“He thinks this is a joke, this ain’t a joke. I’m going to hurt him. And I’m going to kill him,” Swanson said in the interviews.
With the help of his wife providing “extra motivation,” Pulver was seeing red and just as clearly shooting back barbs even more venomous.
“It was the first time and the only time my wife did this, but she printed out these pictures of Cub and I’ll never forget this. I remember looking at my water bottle like, ‘what the…is this?’ She had this s**t on the cupboards and it worked. By the time I finally got there I was like, ‘I cannot wait. I’m so tired of looking at this dude.’”
As likeable as he was, Pulver had no problem hitting where it hurt in the name of defending himself. A harsh interview with the risk of ruffling feathers was nothing to him. Swanson’s position of the bad guy was completely uncharted territory, however. And it came with a heavy price.
“I was turned around into being the bad guy and that was the first time I got hate,” Swanson said. “It just messed me up mentally and I had to push through the training camp and eventually the fight came and it kept getting bigger and bigger and everybody kept building it up and I froze.”
Swanson shot for a takedown in seconds, and in just over 30 seconds, he was inside of a Jens Pulver guillotine and he tapped out. The most heated buildup of his career, his path to WEC gold and the payoff of two training camps was over in less than a minute.
“That might have been about the most intense situation,” Pulver said. “I was pretty heated. It was bad. There was even fighting going on amongst the crowd right there. Not like punching, but there was a lot going on.”
Pulver would go on to fight Urijah Faber for the WEC featherweight title seven months later in arguably the biggest fight in WEC history and Swanson would never earn a shot. The closest to the title he ever was had been erased in 35 seconds.
“It was out of my character. I was just so broke and frustrated and annoyed at the whole situation that somebody could just decide to push the fight back,” Swanson explained. “I was just starting to make it and still a fanboy, myself. I was excited about the opportunity and thought that I was being kind of played with.”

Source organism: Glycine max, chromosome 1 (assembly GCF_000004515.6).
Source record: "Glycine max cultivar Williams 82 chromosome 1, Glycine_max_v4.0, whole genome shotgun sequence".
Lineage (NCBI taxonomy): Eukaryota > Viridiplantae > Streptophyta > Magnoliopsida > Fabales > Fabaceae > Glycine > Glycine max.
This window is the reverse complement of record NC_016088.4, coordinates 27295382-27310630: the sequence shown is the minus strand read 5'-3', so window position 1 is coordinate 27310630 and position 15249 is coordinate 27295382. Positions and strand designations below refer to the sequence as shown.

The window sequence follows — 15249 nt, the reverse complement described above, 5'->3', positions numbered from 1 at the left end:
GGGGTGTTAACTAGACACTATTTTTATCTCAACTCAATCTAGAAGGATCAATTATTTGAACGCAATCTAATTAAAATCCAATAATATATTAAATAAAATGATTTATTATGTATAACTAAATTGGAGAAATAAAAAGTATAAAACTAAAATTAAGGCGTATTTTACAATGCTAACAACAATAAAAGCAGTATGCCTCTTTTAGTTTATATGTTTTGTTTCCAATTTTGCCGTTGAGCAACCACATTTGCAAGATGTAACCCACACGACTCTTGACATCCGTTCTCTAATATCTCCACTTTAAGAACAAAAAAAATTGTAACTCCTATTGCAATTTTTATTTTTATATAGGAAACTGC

Well over a decade has passed and the two have never addressed the bad blood. The MMA circle is small and the two have crossed paths but no ill will exists. Despite leaving the WEC without a shot at the title, Swanson fought for the WEC until the merge with the UFC and has fought 19 times under the UFC lights.
Without ever missing weight or having public disputes or meltdowns, Swanson remains one of the most popular fighters on the roster. With eight performance bonuses and a “Fight of the Year” distinction to his name it’s not hard to see why the 37-year-old is still stealing the show.
Pulver would lose his title shot to Faber but go on to fight four more times in the WEC and would later retire from MMA altogether.
The WEC’s most intense rivalry would go largely unnoticed. Those who did notice have likely forgotten. There’s no public outcry for Pulver and Swanson to officially bury the hatchet but the fact that two of the beloved fighters of all time aren’t at odds after all these years is as much of a feel good story as we may get as long as the door to resolution stays open.
“I know he had a rough go at life as well and I feel like we might have a lot in common,” Swanson explained. “I’m a fan of him. Just at that particular moment in time he put me in a really bad spot. I had no money. I had to borrow money to do another training camp and I think he made like 50 or 60 grand and I made five. Then he got to fight for the title, and I didn’t. It was my failure that made me bitter. I blamed that on him for a long time but at the end of the day it’s on me.”
Catch the entire WEC library NOW on UFC FIGHT PASS!